In many cases, responsibility criteria may be easier to satisfy than actual contract performance requirements.  For example, looking at the Vintage Autoworks scenario outlined above, it is conceivable that the Government could find the bidder responsible so long as the bidder has a viable path to meeting all contract performance requirements contained in the Statement of Work.  That is, in fact, what the COFC found in Vintage Autoworks.  This does not mean that the bidder would need property zoned for vehicle storage, as well as all requisite permits, at the time of its bid; it simply means that the bidder would need to be capable of acquire both property zoned for vehicle storage and the required permits in such a time as would allow the bidder to perform the contract.

In the Vintage Autoworks procurement, the Government could have required the bidders to submit proof of existing licenses or permits alongside its proposal.  If such a requirement had existed, having the existing licenses and permits at the time of bid, necessary for contract performance, would have been a responsibility criteria.  However, because the Government did not require bidders submit proof of existing licenses or permits alongside its proposal, whether or not the awardee would obtain the necessary licenses and permits to perform the project was a matter of contract administration (a performance requirement), not a matter of responsibility.  Therefore, it could not be protested.

Exceptions to the Rule

Lastly, it’s important to understand that there are some exceptions to the above discussed rule.

By regulation, GAO will not consider most protests of affirmative determinations of responsibility.  Pursuant to 4 C.F.R. 21.5(c), “GAO will generally not consider a protest challenging [an affirmative determinations of responsibility]. The exceptions are protests that allege that definitive responsibility criteria in the solicitation were not met and those that identify evidence raising serious concerns that, in reaching a particular responsibility determination, the contracting officer unreasonably failed to consider available relevant information or otherwise violated statute or regulation.”  The COFC has a less defined standard (as is evident from the Vintage Autoworkcase), and will generally consider protests of affirmative demonstrations of responsibility based on a “violation of a statute or regulation, or alternatively, if the agency determination lacked a rational basis.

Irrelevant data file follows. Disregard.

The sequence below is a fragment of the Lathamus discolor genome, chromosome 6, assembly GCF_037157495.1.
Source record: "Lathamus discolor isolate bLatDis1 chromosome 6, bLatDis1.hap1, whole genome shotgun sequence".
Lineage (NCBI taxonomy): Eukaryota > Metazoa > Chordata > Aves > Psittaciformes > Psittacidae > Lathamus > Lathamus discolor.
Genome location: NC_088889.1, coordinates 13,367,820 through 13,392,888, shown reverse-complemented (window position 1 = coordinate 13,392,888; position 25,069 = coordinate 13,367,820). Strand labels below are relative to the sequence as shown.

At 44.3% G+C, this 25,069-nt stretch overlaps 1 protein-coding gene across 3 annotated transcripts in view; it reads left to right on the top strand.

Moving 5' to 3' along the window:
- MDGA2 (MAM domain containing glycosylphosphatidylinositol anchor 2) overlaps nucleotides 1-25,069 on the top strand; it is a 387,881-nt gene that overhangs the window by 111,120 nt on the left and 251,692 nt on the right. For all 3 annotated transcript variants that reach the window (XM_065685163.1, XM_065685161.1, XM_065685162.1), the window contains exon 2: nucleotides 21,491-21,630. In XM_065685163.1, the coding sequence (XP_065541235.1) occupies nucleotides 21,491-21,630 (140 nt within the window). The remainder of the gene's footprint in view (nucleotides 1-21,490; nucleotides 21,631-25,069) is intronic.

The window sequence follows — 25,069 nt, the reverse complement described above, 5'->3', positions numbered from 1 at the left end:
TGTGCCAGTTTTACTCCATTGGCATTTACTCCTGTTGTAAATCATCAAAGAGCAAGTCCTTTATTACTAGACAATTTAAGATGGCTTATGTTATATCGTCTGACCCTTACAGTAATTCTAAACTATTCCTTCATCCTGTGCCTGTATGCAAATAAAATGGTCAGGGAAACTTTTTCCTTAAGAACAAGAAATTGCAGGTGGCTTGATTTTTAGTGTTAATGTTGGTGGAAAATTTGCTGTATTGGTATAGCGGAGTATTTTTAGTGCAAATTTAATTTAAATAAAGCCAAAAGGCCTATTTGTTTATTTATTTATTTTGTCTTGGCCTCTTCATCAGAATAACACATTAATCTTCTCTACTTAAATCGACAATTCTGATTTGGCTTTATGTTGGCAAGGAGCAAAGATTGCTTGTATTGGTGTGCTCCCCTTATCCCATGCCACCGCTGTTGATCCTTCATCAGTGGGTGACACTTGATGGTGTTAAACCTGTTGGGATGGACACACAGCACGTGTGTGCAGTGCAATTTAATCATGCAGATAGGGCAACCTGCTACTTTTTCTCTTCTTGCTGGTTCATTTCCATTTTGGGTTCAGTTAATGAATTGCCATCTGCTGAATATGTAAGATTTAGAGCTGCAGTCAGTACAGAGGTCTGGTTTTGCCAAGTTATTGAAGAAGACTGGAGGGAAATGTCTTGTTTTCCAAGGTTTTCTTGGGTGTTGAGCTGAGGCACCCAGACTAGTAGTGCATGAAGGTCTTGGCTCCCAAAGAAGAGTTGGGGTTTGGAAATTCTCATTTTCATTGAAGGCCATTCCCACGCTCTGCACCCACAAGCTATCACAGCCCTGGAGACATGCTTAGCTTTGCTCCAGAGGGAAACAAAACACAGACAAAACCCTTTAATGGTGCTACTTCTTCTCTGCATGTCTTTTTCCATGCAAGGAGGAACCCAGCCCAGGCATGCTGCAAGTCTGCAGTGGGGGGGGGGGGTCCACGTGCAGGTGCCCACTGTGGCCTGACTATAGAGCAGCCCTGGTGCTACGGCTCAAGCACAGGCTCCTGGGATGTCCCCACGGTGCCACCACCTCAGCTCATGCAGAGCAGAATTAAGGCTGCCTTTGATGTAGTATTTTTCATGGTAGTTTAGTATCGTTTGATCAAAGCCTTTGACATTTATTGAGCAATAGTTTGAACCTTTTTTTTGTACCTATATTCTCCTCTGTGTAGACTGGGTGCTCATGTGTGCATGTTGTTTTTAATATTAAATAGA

Finally, there is one very limited circumstance where a protest challenging a offeror’s compliance with a contract performance requirement will be considered.  Both GAO and the COFC agree that where a proposal, on its face, should lead an agency to the conclusion that an offeror could not and would not comply with a contract performance requirement, the matter changes from contract administration to proposal acceptability.  As a result, a protest on this basis will be considered.

Image Courtesy of Flickr (licensed) by Jørgen Carling